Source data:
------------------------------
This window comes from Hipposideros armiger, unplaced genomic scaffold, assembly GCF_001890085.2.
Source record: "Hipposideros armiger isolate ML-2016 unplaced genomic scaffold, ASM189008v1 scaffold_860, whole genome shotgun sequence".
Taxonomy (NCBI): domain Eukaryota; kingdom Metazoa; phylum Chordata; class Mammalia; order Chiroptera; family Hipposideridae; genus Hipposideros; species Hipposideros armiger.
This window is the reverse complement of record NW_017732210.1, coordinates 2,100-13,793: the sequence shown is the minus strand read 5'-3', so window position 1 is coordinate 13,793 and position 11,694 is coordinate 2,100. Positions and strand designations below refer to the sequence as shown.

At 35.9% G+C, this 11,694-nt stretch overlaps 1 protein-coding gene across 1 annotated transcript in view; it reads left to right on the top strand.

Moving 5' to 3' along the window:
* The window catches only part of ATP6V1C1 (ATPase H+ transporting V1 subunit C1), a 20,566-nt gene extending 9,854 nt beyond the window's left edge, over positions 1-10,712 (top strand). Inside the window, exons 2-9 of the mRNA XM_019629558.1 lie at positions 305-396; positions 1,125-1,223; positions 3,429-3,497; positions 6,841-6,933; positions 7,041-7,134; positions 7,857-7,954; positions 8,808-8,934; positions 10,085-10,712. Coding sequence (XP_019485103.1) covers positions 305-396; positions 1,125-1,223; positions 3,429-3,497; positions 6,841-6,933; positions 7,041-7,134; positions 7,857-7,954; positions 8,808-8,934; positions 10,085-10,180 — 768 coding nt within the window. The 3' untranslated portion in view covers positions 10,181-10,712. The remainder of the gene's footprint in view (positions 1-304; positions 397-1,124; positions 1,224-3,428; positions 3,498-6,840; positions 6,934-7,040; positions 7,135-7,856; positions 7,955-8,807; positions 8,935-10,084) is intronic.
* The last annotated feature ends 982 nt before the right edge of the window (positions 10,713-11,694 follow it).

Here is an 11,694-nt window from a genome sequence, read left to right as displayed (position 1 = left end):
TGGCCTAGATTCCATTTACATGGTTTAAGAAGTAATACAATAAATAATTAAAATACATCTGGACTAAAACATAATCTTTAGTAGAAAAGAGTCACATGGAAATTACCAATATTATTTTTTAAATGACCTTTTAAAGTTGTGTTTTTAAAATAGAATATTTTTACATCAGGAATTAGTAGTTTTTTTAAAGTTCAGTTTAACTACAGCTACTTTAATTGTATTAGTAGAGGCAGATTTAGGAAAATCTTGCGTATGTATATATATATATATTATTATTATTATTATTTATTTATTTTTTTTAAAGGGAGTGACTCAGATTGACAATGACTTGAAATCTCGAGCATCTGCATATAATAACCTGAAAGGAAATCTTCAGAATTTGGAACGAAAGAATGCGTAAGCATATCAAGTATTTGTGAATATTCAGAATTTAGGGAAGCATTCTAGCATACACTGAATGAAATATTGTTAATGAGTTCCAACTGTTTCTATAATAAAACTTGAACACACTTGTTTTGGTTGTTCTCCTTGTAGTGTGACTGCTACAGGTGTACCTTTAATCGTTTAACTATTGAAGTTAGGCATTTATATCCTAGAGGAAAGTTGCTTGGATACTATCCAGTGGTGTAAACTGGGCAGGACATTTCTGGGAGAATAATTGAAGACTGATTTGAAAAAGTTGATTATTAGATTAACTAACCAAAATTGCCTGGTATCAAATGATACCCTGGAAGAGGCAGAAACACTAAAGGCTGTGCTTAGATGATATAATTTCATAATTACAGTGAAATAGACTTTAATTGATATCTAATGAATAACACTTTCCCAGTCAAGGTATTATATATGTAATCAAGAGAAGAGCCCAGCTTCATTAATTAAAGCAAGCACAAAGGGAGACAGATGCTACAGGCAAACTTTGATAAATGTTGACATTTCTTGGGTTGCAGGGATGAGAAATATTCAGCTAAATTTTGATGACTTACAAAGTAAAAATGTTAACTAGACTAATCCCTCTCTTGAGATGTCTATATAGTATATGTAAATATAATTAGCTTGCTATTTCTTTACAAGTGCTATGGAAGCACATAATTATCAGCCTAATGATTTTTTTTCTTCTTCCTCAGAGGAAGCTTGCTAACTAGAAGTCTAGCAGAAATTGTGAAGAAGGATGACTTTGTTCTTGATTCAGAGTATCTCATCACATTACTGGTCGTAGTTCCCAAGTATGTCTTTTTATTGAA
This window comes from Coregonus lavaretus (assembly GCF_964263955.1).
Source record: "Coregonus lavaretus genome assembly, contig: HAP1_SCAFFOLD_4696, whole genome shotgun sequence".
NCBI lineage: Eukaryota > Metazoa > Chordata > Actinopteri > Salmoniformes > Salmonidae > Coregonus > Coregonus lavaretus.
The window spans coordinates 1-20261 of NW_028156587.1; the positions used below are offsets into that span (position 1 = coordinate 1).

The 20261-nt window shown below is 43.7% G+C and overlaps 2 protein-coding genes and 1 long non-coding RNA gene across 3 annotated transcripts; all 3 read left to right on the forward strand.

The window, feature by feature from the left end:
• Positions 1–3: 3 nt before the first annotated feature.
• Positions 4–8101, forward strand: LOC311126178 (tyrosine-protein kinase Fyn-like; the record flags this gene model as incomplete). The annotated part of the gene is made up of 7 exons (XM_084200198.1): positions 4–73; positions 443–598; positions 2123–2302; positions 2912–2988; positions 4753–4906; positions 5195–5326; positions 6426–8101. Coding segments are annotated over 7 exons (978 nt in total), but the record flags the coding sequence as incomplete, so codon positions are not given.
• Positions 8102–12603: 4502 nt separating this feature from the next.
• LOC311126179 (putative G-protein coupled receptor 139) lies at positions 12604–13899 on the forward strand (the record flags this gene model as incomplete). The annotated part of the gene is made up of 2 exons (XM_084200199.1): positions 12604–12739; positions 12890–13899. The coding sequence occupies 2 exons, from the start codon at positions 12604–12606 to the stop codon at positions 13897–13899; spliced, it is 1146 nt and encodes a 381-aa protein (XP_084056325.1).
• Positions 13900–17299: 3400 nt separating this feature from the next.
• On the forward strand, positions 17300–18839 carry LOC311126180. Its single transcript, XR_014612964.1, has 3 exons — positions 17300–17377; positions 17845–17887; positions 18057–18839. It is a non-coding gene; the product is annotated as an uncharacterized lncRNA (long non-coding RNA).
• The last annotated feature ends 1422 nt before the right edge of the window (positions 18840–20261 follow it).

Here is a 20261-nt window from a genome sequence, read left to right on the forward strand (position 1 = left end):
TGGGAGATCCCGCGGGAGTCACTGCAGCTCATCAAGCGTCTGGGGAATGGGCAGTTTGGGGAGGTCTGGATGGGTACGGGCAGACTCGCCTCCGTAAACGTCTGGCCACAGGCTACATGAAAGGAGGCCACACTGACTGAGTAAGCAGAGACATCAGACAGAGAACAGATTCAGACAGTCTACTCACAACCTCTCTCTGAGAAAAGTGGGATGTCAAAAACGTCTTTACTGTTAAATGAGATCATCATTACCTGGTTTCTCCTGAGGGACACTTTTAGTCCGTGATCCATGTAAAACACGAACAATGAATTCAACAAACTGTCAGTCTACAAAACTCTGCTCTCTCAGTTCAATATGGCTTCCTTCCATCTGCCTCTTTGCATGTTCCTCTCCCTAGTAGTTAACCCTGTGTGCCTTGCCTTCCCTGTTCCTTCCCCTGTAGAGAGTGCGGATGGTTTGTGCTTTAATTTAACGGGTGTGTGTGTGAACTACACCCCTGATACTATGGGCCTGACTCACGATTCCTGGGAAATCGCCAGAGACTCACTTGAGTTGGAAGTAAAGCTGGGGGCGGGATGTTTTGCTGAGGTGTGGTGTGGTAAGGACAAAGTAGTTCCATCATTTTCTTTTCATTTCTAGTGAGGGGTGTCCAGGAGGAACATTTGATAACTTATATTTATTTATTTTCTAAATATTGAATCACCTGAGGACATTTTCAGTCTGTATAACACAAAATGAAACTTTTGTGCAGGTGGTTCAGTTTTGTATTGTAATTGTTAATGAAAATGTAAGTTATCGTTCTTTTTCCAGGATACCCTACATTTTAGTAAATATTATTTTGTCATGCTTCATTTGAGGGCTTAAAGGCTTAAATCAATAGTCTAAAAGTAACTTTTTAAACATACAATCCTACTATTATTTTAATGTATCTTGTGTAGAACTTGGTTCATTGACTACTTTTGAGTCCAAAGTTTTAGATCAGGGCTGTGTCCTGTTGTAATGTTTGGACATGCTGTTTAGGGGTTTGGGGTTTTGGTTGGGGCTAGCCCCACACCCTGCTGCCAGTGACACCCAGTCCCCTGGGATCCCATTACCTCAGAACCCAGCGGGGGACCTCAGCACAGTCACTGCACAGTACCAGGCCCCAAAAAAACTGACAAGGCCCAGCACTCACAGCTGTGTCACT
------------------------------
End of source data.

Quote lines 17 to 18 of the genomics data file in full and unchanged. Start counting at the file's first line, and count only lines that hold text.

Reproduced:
• Positions 1–3: 3 nt before the first annotated feature.
• Positions 4–8101, forward strand: LOC311126178 (tyrosine-protein kinase Fyn-like; the record flags this gene model as incomplete). The annotated part of the gene is made up of 7 exons (XM_084200198.1): positions 4–73; positions 443–598; positions 2123–2302; positions 2912–2988; positions 4753–4906; positions 5195–5326; positions 6426–8101. Coding segments are annotated over 7 exons (978 nt in total), but the record flags the coding sequence as incomplete, so codon positions are not given.